Communicating with Gestures
by Judie Haynes
Very few gestures are universally understood and interpreted. What is perfectly acceptable in the United States may be rude, or even obscene, in other cultures.
Understanding Different Interpretations of Common Gestures
It is important for mainstream teachers to understand how the gestures they use unconsciously may be misunderstood. This activity allows participants to look a little closer at how body language might be interpreted by English Language Learners and their parents.
Demonstrate the gestures below and ask participants to write down what they think each gesture means. Participants should also indicate if they think the gesture is considered rude in the United States. Have group discuss how body language could influence communication between cultures.
- Beckon with index finger.
- Point at something in the room using index finger.
- Make a "V" sign.
- Sit with sole of feet or shoe showing.
- Form a circle with fingers to indicate “O.K.”
- Pat a student on the head.
- Pass an item to someone with one hand.
- Wave hand with palm facing outward to greet someone.
- Nod head up and down to say “Yes.”
Answer Key for Body Language Activities
Each of the following responses give a general guide to cultural differences in the meaning of gestures.
1. Beckon with index finger. This means “Come here” in the U.S. To motion with the index finger to call someone is insulting, or even obscene, in many cultures. Expect a reaction when you beckon to a student from the Middle or Far East; Portugal, Spain, Latin America, Japan, Indonesia and Hong Kong. It is more acceptable to beckon with the palm down, with fingers or whole hand waving.
2. Point at something in the room using index finger. It is impolite to point with the index finger in the Middle and Far East. Use an open hand or your thumb (in Indonesia)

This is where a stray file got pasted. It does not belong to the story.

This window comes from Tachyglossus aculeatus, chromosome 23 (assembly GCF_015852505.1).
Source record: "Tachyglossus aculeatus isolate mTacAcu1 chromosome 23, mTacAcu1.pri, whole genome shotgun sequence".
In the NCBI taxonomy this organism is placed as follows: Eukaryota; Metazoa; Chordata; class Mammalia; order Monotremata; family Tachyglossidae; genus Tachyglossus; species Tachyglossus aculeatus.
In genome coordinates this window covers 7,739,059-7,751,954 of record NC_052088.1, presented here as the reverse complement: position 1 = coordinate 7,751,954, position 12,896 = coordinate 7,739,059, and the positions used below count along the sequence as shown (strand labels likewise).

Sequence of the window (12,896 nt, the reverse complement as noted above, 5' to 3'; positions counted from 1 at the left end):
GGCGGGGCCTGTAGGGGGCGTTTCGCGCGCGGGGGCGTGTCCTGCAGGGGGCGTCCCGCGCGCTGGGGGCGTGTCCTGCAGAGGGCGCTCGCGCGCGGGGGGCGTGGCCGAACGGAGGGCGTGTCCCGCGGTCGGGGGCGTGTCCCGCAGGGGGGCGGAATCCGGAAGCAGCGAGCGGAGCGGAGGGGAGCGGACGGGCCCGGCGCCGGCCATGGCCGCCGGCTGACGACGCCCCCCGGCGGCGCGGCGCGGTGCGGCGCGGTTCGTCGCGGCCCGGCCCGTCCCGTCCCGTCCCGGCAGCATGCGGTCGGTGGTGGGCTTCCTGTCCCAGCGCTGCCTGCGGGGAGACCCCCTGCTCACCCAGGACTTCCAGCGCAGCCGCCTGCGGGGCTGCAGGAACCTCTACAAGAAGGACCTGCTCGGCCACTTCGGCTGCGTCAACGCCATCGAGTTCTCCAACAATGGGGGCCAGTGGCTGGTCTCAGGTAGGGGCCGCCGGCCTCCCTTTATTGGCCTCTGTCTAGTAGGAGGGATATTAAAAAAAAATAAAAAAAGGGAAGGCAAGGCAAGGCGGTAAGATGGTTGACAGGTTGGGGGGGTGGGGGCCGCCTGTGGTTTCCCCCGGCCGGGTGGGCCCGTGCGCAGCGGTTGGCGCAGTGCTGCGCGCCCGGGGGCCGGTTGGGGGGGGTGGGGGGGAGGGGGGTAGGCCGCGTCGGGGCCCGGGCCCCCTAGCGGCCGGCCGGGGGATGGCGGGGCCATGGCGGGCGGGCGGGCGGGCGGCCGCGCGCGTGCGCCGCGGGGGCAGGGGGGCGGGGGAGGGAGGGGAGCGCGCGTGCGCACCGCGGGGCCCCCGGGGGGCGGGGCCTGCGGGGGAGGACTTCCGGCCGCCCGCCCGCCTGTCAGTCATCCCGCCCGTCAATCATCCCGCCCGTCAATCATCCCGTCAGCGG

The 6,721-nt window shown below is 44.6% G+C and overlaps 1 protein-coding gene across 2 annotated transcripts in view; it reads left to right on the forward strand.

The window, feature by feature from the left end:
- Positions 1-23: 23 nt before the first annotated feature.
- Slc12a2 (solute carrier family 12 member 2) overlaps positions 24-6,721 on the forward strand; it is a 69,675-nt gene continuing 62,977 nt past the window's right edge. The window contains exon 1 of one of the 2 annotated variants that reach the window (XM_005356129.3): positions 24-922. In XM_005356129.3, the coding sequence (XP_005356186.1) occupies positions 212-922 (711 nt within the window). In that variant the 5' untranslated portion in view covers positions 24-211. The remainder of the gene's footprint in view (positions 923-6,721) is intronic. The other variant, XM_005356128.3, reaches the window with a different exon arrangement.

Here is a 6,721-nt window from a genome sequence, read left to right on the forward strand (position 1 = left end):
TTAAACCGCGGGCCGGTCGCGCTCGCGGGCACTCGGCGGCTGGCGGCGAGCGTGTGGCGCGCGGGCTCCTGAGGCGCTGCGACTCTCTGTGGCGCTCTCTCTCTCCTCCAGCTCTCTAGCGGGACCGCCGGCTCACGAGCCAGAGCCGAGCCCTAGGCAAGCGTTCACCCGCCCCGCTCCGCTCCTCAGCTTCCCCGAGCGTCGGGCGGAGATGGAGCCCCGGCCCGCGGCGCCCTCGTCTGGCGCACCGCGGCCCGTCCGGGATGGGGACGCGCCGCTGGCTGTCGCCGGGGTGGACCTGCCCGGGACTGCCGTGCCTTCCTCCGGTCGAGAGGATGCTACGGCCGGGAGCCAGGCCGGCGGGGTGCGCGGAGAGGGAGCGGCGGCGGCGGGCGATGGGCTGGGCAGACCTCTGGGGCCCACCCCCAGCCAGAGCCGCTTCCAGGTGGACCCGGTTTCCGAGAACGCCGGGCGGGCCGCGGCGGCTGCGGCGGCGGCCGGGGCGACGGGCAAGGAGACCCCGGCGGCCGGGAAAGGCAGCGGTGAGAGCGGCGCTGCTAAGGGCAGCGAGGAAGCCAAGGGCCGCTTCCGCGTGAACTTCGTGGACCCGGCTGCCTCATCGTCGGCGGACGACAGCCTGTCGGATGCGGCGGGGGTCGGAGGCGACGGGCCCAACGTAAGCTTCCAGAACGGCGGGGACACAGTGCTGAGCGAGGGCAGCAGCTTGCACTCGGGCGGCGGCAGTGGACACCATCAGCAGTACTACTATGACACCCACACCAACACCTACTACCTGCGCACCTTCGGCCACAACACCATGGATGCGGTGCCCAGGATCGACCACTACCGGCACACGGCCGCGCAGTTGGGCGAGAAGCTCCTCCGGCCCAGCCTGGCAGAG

3. Make a "V" sign. This means "Victory" in most of Europe when you make this sign with your palm facing away from you. If you face your palm in, the same gesture means "Shove it."
4. Smile. This gesture is universally understood. However, it various cultures there are different reasons for smiling. The Japanese may smile when they are confused or angry. In other parts of Asia, people may smile when they are embarrassed. People in other cultures may not smile at everyone to indicate a friendly greeting as we do in the United States. A smile may be reserved for friends. It is important not to judge students or their parents because they do not smile, or smile at what we would consider "inappropriate" times.
5. Sit with soles shoes showing. In many cultures this sends a rude message. In Thailand, Japan and France as well as countries of the Middle and Near East showing the soles of the feet demonstrates disrespect. You are exposing the lowest and dirtiest part of your body so this is insulting.
6. Form a circle with fingers to indicate “O.K.” Although this means “O.K.” in the U.S. and in many countries around the world, there are some notable exceptions:
- In Brazil and Germany, this gesture is obscene.
- In Japan, this means “money.”
- In France, it has the additional meaning of “zero” or “worthless.”
7. Pat a student on the head. This is very upsetting to students from Asia. The head is the repository of the soul in the Buddhist religion. Children from cultures which are influenced by Buddhism will feel uncomfortable if their head is touched.
8. Pass an item to someone with one hand. - In Japan this is very rude. Even a very small item such as a pencil must be passed with two hands. In many Middle and Far Eastern countries it is rude to pass something with your left hand which is considered “unclean.”
9. Wave hand with the palm facing outward to greet someone. In Europe, waving the hand back and forth can mean “No.” To wave “good-bye,” raise the palm outward and wag the fingers in unison, This is also a serious insult in Nigeria if the hand is too close to another person’s face.
10. Nod head up and down to say “Yes.” In Bulgaria and Greece, this gesture means “No.”
© 1998-2004 Judie Haynes, www.everythingESL.net